Shooting feral cats is one of the most environmentally friendly things a New Zealander can do. Cats devastate our native bird populations, and eat all manner of other natives like frogs and lizards. They are tricky to shoot, and extremely tough, running away even though they are mortally wounded.
To humanely shoot feral cats requires the right gun. Most cat shooting is done at night, so it needs to be flat shooting as it is hard to use range finders and adjust a scope at night.
Cats can run a long way injured, which is inhumane and should be avoided. A .17 HMR projectile, which will flatten a rabbit or a hare, will see a cat run a long way before dying. So, even though the .17 HMR flat shooting it is not ideal for a cat gun.
Something that fires a projectile fast and flat and packs a decent punch is required. The projectile needs to be at least 30 grains to ensure a humane kill. There is a trade-off between the weight of the projectile and the trajectory of the bullet’s flight. Personal preference will dictate the projectile you choose. Our opinion is that it is better to err on the side of flat shooting rather than projectile weight.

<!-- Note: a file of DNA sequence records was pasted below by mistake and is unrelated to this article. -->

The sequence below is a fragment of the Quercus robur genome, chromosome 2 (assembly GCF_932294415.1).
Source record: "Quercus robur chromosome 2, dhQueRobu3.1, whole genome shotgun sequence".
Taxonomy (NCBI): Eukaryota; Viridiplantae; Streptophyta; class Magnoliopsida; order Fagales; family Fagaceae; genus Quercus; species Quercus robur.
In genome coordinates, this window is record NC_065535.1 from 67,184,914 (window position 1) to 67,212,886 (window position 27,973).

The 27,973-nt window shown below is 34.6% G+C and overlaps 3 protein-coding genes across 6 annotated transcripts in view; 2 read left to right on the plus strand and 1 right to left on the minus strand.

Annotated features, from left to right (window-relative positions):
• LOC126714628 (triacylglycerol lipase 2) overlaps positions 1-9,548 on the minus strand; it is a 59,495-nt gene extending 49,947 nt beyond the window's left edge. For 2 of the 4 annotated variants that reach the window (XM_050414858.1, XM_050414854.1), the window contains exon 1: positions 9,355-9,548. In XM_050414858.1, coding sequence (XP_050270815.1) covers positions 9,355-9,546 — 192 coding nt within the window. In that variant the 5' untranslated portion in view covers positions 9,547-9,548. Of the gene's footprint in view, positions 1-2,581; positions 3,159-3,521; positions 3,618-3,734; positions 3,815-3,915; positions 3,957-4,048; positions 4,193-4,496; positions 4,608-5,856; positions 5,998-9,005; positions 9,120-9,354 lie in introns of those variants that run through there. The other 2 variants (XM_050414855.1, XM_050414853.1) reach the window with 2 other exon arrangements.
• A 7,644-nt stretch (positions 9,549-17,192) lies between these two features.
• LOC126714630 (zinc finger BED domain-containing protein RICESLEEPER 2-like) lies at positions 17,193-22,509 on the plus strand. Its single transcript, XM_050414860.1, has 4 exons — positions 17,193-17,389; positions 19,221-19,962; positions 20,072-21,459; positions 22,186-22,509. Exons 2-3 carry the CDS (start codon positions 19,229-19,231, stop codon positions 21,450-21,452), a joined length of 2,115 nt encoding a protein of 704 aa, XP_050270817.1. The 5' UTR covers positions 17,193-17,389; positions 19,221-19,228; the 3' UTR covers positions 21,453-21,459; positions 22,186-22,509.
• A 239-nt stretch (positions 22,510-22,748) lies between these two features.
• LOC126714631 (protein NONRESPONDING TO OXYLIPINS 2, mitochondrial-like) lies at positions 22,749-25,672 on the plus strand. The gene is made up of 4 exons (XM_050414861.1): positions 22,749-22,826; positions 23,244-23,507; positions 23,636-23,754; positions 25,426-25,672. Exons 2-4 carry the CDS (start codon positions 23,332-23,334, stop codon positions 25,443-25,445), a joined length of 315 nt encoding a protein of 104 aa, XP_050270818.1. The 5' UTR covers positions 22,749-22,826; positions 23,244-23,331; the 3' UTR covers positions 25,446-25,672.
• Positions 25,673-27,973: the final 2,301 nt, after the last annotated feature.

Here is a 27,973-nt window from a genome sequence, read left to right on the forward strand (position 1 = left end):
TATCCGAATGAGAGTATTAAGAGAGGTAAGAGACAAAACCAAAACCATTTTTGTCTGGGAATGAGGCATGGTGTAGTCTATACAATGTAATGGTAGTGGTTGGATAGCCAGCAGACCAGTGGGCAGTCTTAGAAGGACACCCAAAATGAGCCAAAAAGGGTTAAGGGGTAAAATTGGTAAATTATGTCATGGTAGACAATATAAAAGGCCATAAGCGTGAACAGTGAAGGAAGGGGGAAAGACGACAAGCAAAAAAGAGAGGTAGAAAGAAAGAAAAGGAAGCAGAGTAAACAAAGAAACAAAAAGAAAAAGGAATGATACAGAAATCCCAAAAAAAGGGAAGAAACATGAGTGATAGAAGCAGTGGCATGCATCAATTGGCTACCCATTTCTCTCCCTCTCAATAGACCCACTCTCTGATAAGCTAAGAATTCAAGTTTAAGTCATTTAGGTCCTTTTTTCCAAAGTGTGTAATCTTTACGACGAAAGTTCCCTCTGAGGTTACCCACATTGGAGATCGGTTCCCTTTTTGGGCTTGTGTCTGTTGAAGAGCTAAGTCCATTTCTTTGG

Simon Lusk’s Cat Gun
Rifle: Tikka T3 Left Hand .204 Ruger Varmint Barrel (Simon is left-handed)
Scope: Leupold VX-3L 4-12×56
Projectile: Hornady Vmax 32g
Cameron Slater’s Cat Gun
Rifle: Tikka T3 Left Hand .22-250 Varmint Barrel (Cameron is left-handed)
Scope: Zeiss Conquest HD5 5-25×50 RZ Varmint
Projectile: Hornady VMax Varmint 22cal 40gr
Most cat shooting is at night. The biggest scope you can afford is recommended for shooting cats. Good quality glass helps, but if there is a trade off. Consider going for the scope with the biggest objective lens you can afford.
Bipod: Harris S with Pod Lock
Shooting cats requires a steady platform to be able to make long shots. A bipod is mandatory. Harris Bipods are what we use because they work.